GM: No. ProstaScint is not a screening test. It should be used in patients with a known diagnosis of prostate cancer who are at high risk of having metastatic spread based on clinical staging, the PSA level, and the Gleason score.

VHS: Another use for ProstaScint is in those cases post-prostatectomy wherein there is a high suspicion of undetected cancer recurrence. Since we all live and die emotionally and psychologically on our latest PSA numbers as an indication of our being cancer free, what are those circumstances that should cause us to utilize the ProstaScint scan to detect the cancer's progression?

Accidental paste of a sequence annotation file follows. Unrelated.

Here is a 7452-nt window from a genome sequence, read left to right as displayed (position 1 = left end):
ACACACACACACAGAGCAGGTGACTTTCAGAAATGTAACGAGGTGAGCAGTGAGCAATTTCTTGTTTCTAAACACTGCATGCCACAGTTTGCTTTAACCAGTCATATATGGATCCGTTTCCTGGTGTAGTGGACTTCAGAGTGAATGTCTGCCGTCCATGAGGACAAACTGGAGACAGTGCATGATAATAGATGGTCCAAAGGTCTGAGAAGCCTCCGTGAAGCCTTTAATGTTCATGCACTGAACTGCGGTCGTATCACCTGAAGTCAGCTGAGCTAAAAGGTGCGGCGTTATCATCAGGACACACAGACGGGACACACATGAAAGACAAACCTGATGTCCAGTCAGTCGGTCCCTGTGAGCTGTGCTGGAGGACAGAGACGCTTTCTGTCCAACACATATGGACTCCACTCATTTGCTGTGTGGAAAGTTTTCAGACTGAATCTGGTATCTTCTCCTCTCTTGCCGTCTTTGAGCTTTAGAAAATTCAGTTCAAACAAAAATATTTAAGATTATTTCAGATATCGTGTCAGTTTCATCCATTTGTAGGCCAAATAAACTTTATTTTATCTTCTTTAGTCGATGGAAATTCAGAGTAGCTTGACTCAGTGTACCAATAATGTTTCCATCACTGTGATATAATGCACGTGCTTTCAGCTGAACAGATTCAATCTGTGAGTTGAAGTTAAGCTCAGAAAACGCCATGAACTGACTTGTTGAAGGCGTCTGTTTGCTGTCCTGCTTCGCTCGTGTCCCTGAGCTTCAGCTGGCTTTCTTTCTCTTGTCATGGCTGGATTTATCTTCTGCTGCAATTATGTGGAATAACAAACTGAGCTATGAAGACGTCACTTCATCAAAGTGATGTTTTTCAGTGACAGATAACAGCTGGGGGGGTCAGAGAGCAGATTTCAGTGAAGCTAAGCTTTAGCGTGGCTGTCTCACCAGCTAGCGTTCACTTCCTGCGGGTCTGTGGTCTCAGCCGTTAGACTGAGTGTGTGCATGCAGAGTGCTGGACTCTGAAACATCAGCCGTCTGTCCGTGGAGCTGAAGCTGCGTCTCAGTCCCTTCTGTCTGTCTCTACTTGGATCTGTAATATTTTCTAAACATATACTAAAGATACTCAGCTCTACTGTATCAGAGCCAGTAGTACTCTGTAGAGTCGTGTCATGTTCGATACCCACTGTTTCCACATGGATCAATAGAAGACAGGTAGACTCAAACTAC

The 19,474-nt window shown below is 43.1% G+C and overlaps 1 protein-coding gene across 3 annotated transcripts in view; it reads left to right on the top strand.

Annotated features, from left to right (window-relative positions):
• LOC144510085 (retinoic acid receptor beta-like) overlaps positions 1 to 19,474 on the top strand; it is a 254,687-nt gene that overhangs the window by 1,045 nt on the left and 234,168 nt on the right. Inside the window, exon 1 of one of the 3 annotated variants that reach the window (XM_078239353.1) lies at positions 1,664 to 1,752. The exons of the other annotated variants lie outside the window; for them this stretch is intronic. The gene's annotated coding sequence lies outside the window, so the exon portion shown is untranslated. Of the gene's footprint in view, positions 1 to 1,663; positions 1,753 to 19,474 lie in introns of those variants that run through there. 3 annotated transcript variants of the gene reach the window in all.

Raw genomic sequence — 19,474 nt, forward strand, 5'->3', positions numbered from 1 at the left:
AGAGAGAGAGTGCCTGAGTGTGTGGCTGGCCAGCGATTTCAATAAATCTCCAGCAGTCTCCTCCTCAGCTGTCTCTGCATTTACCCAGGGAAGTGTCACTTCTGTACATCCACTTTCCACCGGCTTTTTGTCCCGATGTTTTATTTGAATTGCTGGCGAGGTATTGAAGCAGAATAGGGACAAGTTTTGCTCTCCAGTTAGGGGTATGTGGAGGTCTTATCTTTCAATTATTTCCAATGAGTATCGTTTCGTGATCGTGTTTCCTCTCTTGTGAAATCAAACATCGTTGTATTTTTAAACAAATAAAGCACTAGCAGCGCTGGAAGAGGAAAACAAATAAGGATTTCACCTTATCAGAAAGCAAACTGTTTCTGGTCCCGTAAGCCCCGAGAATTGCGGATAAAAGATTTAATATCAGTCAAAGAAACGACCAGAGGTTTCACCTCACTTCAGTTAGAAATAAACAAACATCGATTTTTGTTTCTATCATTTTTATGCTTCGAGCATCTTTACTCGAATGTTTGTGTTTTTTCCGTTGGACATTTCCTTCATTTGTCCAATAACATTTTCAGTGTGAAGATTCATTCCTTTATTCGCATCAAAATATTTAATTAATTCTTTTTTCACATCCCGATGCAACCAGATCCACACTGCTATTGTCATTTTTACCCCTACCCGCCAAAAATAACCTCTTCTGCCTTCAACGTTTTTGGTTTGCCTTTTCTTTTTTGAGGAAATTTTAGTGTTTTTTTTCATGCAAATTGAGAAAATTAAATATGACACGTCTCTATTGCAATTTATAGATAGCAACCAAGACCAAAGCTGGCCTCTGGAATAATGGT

GM: If a patientís PSA begins to rise following prostatectomy, it is an indication that the prostate cancer has recurred. In such cases, a ProstaScint scan may show whether the recurrence is local (in the prostatic bed) or distant (in lymph nodes), thus helping physicians and patients with their choice of treatment.

VHS: If ProstaScint is viable post-prostatectomy for determining cancer recurrence, does it have the same reliability following other treatment modalities such as, radiation therapy (both external beam and seed implant) or cryosurgery?

GM: Studies to specifically evaluate the use of ProstaScint in post-radiation therapy and post-cryosurgery have not been conducted. However, patients have been imaged with ProstaScint following those treatments. Radiation and cryosurgery should not prevent ProstaScint from targeting PSMA. Physicians need to understand how radiation therapy may affect the pelvic structures in order to best interpret the scans following radiation therapy.